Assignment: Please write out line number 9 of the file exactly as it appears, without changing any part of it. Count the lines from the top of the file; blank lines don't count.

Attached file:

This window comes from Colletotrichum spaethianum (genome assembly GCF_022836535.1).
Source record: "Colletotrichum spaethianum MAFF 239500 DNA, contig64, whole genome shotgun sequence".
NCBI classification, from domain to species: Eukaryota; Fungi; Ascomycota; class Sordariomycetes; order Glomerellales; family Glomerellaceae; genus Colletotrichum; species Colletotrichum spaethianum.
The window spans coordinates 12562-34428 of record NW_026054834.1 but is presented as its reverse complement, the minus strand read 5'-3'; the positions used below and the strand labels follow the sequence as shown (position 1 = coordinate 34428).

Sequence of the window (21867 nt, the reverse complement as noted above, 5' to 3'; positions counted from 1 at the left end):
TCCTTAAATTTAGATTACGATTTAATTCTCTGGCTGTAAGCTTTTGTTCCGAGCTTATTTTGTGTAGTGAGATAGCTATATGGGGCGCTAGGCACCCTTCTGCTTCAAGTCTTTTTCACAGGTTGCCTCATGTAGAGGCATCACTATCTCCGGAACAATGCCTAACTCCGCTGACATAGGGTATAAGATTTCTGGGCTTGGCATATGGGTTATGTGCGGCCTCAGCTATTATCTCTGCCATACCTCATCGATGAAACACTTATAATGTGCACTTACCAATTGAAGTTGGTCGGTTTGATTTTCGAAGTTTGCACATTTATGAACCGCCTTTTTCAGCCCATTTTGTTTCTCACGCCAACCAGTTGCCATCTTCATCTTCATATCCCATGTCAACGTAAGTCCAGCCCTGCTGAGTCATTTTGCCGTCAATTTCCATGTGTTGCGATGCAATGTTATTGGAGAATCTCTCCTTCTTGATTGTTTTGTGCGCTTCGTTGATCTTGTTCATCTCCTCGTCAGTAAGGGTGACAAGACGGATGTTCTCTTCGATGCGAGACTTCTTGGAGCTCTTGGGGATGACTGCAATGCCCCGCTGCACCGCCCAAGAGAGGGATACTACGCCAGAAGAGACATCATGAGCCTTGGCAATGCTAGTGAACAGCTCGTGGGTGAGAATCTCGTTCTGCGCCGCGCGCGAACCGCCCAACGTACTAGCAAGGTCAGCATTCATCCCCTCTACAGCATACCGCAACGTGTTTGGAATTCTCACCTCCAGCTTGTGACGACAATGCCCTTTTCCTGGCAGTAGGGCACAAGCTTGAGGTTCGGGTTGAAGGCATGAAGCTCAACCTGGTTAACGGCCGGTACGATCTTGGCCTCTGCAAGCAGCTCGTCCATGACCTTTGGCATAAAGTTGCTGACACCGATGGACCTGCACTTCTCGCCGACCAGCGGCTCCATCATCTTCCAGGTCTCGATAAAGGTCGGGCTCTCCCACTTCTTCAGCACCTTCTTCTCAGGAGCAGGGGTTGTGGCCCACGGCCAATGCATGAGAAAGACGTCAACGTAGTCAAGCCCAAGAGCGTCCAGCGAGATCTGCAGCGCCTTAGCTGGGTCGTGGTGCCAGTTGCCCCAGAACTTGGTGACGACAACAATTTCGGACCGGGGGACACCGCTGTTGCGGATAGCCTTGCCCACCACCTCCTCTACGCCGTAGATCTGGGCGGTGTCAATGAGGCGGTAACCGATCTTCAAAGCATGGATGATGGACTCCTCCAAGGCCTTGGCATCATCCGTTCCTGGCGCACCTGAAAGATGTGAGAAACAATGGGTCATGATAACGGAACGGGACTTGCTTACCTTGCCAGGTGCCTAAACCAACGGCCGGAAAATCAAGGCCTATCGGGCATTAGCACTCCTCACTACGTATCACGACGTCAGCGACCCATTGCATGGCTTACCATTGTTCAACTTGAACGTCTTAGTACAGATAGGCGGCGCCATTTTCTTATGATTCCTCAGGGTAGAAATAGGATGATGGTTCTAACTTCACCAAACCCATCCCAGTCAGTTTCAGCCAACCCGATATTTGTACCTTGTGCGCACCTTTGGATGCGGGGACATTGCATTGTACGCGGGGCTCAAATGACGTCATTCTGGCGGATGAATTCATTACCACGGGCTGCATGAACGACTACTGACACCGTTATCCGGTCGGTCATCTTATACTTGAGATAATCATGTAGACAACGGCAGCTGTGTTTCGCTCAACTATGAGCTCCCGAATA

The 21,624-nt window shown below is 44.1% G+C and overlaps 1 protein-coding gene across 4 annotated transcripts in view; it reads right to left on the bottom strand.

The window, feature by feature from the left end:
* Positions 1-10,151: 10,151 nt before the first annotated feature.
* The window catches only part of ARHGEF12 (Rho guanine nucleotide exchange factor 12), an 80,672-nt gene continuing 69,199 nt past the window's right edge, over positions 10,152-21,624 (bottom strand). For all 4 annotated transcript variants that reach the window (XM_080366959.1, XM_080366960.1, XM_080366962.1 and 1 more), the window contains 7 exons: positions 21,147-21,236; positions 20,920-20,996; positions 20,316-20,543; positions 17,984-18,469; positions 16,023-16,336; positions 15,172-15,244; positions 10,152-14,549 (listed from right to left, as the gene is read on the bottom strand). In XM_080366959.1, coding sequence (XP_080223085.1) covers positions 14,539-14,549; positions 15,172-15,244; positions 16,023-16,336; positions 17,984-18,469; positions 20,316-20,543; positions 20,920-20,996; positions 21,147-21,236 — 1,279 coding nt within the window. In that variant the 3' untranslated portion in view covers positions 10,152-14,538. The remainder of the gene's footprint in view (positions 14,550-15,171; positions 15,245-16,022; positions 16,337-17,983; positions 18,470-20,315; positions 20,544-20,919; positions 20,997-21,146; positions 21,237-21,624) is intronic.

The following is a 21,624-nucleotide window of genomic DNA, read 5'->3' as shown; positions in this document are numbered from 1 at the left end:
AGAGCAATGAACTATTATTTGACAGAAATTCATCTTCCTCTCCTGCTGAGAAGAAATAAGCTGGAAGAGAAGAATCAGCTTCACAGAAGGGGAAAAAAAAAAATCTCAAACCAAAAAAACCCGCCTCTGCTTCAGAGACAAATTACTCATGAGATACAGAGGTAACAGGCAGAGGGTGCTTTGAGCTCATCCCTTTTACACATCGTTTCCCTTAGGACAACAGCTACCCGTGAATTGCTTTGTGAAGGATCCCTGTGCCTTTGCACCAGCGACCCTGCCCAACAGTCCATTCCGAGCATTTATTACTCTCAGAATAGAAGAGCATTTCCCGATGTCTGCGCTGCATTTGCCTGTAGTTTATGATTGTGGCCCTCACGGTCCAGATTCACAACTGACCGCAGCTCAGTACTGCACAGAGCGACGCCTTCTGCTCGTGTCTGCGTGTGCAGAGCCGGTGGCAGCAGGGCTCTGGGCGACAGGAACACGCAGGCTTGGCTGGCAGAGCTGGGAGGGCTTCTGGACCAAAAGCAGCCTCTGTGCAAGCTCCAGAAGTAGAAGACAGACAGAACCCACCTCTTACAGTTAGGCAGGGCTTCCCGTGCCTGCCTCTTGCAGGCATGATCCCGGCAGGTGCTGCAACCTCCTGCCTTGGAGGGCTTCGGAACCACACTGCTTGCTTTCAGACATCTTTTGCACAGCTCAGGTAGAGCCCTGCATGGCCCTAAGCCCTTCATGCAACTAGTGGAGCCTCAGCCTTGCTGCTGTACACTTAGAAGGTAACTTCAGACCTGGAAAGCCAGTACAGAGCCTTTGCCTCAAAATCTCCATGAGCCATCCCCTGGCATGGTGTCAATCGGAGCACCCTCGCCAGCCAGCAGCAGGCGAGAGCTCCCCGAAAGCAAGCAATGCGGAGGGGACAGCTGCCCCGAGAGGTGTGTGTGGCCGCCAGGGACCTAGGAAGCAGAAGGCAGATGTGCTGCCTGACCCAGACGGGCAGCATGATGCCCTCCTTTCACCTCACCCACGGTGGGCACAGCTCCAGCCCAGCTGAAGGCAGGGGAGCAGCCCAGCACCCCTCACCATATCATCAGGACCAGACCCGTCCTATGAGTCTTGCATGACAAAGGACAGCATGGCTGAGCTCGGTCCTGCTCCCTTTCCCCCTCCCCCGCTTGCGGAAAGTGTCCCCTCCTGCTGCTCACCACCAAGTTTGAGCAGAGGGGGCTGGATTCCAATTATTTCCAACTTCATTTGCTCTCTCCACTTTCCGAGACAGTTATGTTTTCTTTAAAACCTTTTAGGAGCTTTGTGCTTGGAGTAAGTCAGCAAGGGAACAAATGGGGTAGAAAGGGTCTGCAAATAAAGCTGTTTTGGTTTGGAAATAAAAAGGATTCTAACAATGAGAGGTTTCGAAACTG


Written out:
* Positions 1-10,151: 10,151 nt before the first annotated feature.